There was a moment, I’d been here two weeks, I was looking over the city from one of its many viewpoints, that I became overwhelmed when I realised just how much there is to do and see here. I am reminded of this now as I decide what to write about. I did think to do a district at a time, this isn’t going to work for me as I have already been to quite a few of the districts either to eat, visit an attraction, or see an event, so I think as I do something I think you would like, I will write about it. Today there are two quite different experiences in two different areas, I hope you enjoy getting to know Lisbon with me.
Belém, a district to the west of central Lisbon, is where, on the third Sunday of the month the Guarda Nacional Repubicana (National Republican Guard) performs the changing of the guard ceremony at Belém Palace.
The ceremony begins with the arrival of the new guard, then the band plays a few tunes, there was a lovely moment when the national anthem was played, the people in the crowds sang along.
The arrival of the mounted troopers is next, including a mounted band, they all gather on the road, which has been closed, there’s another performance by the Band.
Once the ceremony was over the mounted band put on a more informal display in a park near the palace. It is quite impressive how they manage to play an instrument while riding a horse. The music the band played at the changing of the guard ceremony was quite formal, in the park they began the display with the theme from Star Wars and ended with Phantom of the Opera.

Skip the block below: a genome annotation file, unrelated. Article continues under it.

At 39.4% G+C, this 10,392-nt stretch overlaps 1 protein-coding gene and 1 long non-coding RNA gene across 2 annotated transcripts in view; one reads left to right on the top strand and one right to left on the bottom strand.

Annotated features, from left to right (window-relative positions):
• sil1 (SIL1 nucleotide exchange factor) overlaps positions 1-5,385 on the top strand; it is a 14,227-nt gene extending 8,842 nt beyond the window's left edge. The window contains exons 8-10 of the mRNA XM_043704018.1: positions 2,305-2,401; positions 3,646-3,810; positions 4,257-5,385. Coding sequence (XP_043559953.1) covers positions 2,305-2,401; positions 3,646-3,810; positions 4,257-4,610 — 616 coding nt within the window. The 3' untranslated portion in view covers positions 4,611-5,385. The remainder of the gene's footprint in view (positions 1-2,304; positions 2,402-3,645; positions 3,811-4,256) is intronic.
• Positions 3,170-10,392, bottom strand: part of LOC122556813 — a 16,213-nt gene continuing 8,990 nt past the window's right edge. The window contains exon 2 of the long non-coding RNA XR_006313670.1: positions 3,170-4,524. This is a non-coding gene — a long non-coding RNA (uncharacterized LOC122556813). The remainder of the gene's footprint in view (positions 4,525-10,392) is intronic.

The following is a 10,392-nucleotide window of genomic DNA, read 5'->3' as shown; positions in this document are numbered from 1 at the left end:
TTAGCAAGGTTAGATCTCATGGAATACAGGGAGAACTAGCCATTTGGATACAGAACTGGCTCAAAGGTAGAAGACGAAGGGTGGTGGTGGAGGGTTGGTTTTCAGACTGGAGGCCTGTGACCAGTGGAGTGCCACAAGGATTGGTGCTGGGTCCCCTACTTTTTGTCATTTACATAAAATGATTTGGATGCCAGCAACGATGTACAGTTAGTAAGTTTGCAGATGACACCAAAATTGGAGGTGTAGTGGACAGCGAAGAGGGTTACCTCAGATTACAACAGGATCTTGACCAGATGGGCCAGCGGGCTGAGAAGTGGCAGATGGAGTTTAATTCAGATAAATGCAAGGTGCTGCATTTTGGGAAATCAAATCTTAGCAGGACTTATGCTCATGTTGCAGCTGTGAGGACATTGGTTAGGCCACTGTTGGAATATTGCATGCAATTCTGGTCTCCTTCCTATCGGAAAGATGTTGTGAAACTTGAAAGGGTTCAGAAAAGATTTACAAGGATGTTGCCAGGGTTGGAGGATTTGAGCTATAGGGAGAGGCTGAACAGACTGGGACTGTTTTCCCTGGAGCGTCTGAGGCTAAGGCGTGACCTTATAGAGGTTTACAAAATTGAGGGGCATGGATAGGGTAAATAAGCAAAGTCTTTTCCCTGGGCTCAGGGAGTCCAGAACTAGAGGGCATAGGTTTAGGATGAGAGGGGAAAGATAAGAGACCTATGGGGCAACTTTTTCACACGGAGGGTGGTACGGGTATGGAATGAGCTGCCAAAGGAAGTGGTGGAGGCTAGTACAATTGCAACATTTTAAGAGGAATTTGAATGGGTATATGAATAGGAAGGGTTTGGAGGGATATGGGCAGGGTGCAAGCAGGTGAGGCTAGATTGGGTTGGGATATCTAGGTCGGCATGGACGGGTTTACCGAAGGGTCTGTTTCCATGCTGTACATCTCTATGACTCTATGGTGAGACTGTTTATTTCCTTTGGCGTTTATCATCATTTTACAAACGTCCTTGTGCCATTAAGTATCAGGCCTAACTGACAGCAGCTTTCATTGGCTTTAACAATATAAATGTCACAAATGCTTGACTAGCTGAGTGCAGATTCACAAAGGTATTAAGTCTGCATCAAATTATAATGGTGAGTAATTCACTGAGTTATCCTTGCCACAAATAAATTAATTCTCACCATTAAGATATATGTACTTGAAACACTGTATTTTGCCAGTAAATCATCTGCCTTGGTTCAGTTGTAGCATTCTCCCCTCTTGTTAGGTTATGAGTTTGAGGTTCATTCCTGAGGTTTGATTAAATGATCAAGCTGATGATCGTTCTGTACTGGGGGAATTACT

Northwest of Lisbon in the suburb of Benfica is the Palace of Fronteira. The palace and the gardens were built around 1670 as a hunting pavilion for the first Marquis of Fronteira, Dom Joao de Mascarenhas. From the road the building looks like a large house rather than a palace, however a step inside the entrance reveals the walls and stairs of the palace covered in azulejos.
Although the style is very Portuguese, the palace and gardens were heavily influenced by Italian Renaissance Architecture. It is the only surviving suburban private house and gardens, of its period, that still retains its original characteristics. The palace is built in the Mannerist style with Baroque decoration, reflecting a 17th century palatial style. The house is extensively decorated with artworks and azulejos, photography is not allowed inside the palace. Access to the palace is by a guided tour, which ends on the terrace.
The 16th century chapel, is the oldest part of the palace, and is covered with stones, shells, broken glass and porcelains.
Both the palace and gardens are decorated with the largest and best collection of Portuguese seventeenth-century azulejos, depicting hunting, battle scenes, mythical figures, religious scenes and animals. The formal gardens have statues, fountains and a large pond.